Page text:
Wednesday, January 17, 2007

The Theatres of Gerasa. ( II ) The Northern Theatre.

I’m not a scholar on Roman Architecture but I love Theatre. After my visits to this and other ancient complex had to make a research about those places, it sounds a little bit cold but anyway data is data and it could work for any purpose.

The North Theatre complex is composed of the North Theatre itself and a 'colonnaded plaza' in front of it where a staircase led up to the entrance.
Smaller than the South Theatre (Exterior Diameter 43, 47m, orchestra Diameter 14,33m), its orientation is determined by the northern decumanus (a decumanus was an east-west-oriented road in a Roman city, military camp, or colonia.) upon which it opens and from which it is approached. Built in 165 AD our Northern Theatre could be an Audiom, a roofed theater.

Two vaulted passages formed the entrance to the orchestra, and spectators entered through passages between the upper rows of seats.

The cavea shows the usual arrangement of four cunei in the lower half, and eight in the upper half. At the top of the upper section of the cavea there was scarcely room for passageway and colonnade. The theatre itself probably had two main phases during its lifetime. It was dedicated, and probably completed, in AD 64/65.
It was a small (originally had only 14 rows of seats), probably used for poetry readings, meetings or more modest performances than the large dramatic events that would have taken place in the city's larger Southern Theatre. The theatre may also have been the city council's meeting hall. It was modified several times and probably enlarged in the first quarter of the 3rd century. It finally went out of use as a theatre by the 5th to 6th centuries, and in later centuries, many of its stones were taken for use in other buildings.

On some of the seats of the lower cavea are inscribed in Greek the names of the voting tribes (phylai) that were represented in the bouleutirium or city council, except one tribe named after the Roman Emperor Hadrian, the others are named after Olympian gods.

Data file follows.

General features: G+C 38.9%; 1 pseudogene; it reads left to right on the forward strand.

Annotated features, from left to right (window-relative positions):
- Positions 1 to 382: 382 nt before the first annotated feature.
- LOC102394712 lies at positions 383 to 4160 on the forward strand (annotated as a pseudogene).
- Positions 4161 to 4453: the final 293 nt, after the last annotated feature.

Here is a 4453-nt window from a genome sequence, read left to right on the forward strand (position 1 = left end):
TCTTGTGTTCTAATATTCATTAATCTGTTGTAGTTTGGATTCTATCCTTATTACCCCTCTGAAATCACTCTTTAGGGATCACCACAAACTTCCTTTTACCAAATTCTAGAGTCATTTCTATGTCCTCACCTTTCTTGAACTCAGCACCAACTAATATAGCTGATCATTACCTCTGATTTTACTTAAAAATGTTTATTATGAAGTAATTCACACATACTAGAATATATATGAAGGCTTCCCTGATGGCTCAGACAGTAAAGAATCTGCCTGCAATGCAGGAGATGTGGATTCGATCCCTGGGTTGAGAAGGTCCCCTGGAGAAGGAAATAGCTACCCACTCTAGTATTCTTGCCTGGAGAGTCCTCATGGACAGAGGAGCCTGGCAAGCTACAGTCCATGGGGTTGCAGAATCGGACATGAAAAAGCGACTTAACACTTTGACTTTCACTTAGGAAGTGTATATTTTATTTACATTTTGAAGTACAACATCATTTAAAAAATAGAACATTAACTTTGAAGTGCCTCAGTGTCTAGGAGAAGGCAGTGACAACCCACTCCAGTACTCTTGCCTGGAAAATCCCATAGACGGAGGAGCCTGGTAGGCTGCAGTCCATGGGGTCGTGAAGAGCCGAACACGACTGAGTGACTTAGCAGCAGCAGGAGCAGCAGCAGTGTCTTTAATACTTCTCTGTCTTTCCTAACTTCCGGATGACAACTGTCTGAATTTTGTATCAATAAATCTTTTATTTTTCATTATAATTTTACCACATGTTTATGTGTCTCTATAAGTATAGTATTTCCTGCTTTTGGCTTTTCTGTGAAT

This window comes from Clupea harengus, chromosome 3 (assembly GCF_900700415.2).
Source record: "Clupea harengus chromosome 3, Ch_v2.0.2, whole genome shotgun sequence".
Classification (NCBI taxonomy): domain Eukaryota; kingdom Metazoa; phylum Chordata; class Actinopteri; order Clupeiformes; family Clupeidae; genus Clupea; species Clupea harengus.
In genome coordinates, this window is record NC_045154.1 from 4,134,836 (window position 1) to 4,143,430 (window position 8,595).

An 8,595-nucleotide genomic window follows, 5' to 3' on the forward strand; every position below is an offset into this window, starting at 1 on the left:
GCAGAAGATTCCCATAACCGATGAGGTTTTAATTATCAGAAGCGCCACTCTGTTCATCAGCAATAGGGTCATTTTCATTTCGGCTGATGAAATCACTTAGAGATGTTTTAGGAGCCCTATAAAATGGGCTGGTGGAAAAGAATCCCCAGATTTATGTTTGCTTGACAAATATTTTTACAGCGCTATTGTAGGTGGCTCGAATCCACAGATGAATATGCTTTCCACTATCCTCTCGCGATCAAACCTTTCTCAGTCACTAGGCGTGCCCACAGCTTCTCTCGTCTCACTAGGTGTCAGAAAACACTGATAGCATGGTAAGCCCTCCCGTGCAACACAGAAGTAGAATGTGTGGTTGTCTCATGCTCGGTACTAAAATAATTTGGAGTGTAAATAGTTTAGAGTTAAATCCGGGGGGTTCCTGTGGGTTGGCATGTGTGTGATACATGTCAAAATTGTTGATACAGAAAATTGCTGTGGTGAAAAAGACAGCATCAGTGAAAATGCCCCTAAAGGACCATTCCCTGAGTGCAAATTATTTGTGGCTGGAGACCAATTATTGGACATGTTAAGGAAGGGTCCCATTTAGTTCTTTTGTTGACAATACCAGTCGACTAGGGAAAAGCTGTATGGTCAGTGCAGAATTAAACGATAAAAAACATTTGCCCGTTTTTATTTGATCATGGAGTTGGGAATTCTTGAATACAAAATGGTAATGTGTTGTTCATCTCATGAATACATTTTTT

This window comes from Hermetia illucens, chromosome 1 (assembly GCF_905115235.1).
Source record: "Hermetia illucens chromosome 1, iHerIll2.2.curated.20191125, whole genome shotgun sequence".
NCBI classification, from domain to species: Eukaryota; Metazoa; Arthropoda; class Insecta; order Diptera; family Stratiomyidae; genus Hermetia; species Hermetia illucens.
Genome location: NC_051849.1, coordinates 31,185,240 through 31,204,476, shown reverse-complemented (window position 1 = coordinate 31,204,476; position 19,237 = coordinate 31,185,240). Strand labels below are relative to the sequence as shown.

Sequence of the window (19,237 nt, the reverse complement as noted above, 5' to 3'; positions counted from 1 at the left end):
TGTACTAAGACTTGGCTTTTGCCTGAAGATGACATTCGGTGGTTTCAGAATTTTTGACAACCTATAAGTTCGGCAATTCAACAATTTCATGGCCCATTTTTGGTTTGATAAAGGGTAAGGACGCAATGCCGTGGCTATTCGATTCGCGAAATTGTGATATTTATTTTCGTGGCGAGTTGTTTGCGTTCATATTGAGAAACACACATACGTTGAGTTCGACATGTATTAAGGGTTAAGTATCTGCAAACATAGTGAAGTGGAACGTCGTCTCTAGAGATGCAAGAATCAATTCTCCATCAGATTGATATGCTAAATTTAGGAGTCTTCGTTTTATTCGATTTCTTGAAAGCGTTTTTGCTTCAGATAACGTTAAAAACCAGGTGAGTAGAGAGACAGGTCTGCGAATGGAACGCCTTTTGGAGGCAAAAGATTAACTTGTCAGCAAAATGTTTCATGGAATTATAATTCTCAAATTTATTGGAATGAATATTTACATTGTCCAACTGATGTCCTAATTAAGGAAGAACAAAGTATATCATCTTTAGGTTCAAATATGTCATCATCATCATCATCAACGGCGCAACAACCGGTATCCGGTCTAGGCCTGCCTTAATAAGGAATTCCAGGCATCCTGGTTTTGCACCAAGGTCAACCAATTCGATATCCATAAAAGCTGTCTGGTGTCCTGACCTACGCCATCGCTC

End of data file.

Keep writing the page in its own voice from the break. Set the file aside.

The theatre's expansion in the first quarter of the 3rd century AD included the addition of eight rows of seats, doubling the theatre's capacity to around 1600 people.

The three best preserved external vomitoria (sorry, no photos), at the western end of the upper auditorium, show their original construction of three independent, semicircular arches rising towards the exterior with evidence of large wooden doors that could have been opened or closed to control access to the theatre.

The original scaena wall, facing the audience from behind the stage, was dismantled and replaced by a more complex scaena composed of two parallel wal1s. The elaborate scaenae frons was probably two storeys high, and was adorned with colored marble, free-standing Corinthian columns and broken entablatures, behind which were semicircular niches decorated with mosaics.
There is no information (I didn’t find anything) about any famous performance staged there or any important author; as many other ancient places I had to use my imagination to recreate life here, and it was a very interesting moment.

My next Roman Theatre to visit would be in Petra the stone-city in the middle of a Jordan semidesert region.

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